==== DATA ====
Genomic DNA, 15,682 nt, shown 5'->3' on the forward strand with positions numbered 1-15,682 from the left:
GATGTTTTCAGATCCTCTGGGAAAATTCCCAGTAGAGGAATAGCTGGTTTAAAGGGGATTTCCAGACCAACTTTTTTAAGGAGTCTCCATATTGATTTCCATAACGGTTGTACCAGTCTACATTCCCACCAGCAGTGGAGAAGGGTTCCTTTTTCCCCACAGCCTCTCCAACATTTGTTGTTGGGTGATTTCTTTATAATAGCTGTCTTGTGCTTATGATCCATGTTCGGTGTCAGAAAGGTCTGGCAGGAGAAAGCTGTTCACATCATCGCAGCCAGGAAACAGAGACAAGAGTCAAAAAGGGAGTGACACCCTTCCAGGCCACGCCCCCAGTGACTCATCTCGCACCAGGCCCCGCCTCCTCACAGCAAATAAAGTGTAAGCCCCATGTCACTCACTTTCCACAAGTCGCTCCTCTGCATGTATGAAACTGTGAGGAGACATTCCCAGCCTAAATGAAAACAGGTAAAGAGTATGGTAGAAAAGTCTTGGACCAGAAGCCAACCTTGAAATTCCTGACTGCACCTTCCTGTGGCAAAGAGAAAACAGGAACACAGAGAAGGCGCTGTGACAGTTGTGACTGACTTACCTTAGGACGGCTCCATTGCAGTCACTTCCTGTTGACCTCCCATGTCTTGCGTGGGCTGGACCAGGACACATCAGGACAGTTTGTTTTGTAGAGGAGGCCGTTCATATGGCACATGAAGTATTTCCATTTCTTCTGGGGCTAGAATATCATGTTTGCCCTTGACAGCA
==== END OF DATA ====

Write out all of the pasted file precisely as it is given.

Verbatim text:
Genomic DNA, 15,682 nt, shown 5'->3' on the forward strand with positions numbered 1-15,682 from the left:
GATGTTTTCAGATCCTCTGGGAAAATTCCCAGTAGAGGAATAGCTGGTTTAAAGGGGATTTCCAGACCAACTTTTTTAAGGAGTCTCCATATTGATTTCCATAACGGTTGTACCAGTCTACATTCCCACCAGCAGTGGAGAAGGGTTCCTTTTTCCCCACAGCCTCTCCAACATTTGTTGTTGGGTGATTTCTTTATAATAGCTGTCTTGTGCTTATGATCCATGTTCGGTGTCAGAAAGGTCTGGCAGGAGAAAGCTGTTCACATCATCGCAGCCAGGAAACAGAGACAAGAGTCAAAAAGGGAGTGACACCCTTCCAGGCCACGCCCCCAGTGACTCATCTCGCACCAGGCCCCGCCTCCTCACAGCAAATAAAGTGTAAGCCCCATGTCACTCACTTTCCACAAGTCGCTCCTCTGCATGTATGAAACTGTGAGGAGACATTCCCAGCCTAAATGAAAACAGGTAAAGAGTATGGTAGAAAAGTCTTGGACCAGAAGCCAACCTTGAAATTCCTGACTGCACCTTCCTGTGGCAAAGAGAAAACAGGAACACAGAGAAGGCGCTGTGACAGTTGTGACTGACTTACCTTAGGACGGCTCCATTGCAGTCACTTCCTGTTGACCTCCCATGTCTTGCGTGGGCTGGACCAGGACACATCAGGACAGTTTGTTTTGTAGAGGAGGCCGTTCATATGGCACATGAAGTATTTCCATTTCTTCTGGGGCTAGAATATCATGTTTGCCCTTGACAGCA